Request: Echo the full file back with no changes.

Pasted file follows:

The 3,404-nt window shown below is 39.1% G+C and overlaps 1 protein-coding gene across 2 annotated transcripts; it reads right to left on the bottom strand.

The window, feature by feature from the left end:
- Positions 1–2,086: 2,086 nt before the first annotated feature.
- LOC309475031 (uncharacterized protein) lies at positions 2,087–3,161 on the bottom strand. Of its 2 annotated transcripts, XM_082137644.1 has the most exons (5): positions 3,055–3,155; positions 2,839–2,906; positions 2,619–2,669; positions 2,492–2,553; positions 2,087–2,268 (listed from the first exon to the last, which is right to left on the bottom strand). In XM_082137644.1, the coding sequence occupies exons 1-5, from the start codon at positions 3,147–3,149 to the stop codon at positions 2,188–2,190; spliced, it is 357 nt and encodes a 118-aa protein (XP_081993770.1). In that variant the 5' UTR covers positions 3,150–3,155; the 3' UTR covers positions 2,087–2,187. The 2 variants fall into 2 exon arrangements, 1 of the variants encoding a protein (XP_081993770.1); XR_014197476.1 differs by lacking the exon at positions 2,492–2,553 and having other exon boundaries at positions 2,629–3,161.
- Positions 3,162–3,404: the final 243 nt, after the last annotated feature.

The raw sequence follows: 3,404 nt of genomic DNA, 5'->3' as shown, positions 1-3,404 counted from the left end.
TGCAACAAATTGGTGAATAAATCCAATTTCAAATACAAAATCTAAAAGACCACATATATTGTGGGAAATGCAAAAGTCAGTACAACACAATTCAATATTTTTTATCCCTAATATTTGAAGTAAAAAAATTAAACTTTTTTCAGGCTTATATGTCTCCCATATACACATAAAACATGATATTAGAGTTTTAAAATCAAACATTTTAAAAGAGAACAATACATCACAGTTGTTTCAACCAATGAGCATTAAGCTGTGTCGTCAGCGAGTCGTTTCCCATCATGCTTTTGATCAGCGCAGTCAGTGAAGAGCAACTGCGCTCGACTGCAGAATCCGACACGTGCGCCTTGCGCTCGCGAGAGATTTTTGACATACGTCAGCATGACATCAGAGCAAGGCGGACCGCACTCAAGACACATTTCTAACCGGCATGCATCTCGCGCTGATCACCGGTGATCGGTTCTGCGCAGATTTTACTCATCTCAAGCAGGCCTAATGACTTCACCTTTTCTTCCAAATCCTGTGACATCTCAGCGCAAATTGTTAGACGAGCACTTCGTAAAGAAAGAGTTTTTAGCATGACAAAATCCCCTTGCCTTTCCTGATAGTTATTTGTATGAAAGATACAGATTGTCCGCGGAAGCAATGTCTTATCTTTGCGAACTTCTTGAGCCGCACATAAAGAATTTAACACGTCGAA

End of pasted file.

The 3,404-nt window shown below is 39.1% G+C and overlaps 1 protein-coding gene across 2 annotated transcripts; it reads right to left on the bottom strand.

The window, feature by feature from the left end:
- Positions 1–2,086: 2,086 nt before the first annotated feature.
- LOC309475031 (uncharacterized protein) lies at positions 2,087–3,161 on the bottom strand. Of its 2 annotated transcripts, XM_082137644.1 has the most exons (5): positions 3,055–3,155; positions 2,839–2,906; positions 2,619–2,669; positions 2,492–2,553; positions 2,087–2,268 (listed from the first exon to the last, which is right to left on the bottom strand). In XM_082137644.1, the coding sequence occupies exons 1-5, from the start codon at positions 3,147–3,149 to the stop codon at positions 2,188–2,190; spliced, it is 357 nt and encodes a 118-aa protein (XP_081993770.1). In that variant the 5' UTR covers positions 3,150–3,155; the 3' UTR covers positions 2,087–2,187. The 2 variants fall into 2 exon arrangements, 1 of the variants encoding a protein (XP_081993770.1); XR_014197476.1 differs by lacking the exon at positions 2,492–2,553 and having other exon boundaries at positions 2,629–3,161.
- Positions 3,162–3,404: the final 243 nt, after the last annotated feature.

The raw sequence follows: 3,404 nt of genomic DNA, 5'->3' as shown, positions 1-3,404 counted from the left end.
TGCAACAAATTGGTGAATAAATCCAATTTCAAATACAAAATCTAAAAGACCACATATATTGTGGGAAATGCAAAAGTCAGTACAACACAATTCAATATTTTTTATCCCTAATATTTGAAGTAAAAAAATTAAACTTTTTTCAGGCTTATATGTCTCCCATATACACATAAAACATGATATTAGAGTTTTAAAATCAAACATTTTAAAAGAGAACAATACATCACAGTTGTTTCAACCAATGAGCATTAAGCTGTGTCGTCAGCGAGTCGTTTCCCATCATGCTTTTGATCAGCGCAGTCAGTGAAGAGCAACTGCGCTCGACTGCAGAATCCGACACGTGCGCCTTGCGCTCGCGAGAGATTTTTGACATACGTCAGCATGACATCAGAGCAAGGCGGACCGCACTCAAGACACATTTCTAACCGGCATGCATCTCGCGCTGATCACCGGTGATCGGTTCTGCGCAGATTTTACTCATCTCAAGCAGGCCTAATGACTTCACCTTTTCTTCCAAATCCTGTGACATCTCAGCGCAAATTGTTAGACGAGCACTTCGTAAAGAAAGAGTTTTTAGCATGACAAAATCCCCTTGCCTTTCCTGATAGTTATTTGTATGAAAGATACAGATTGTCCGCGGAAGCAATGTCTTATCTTTGCGAACTTCTTGAGCCGCACATAAAGAATTTAACACGTCGAA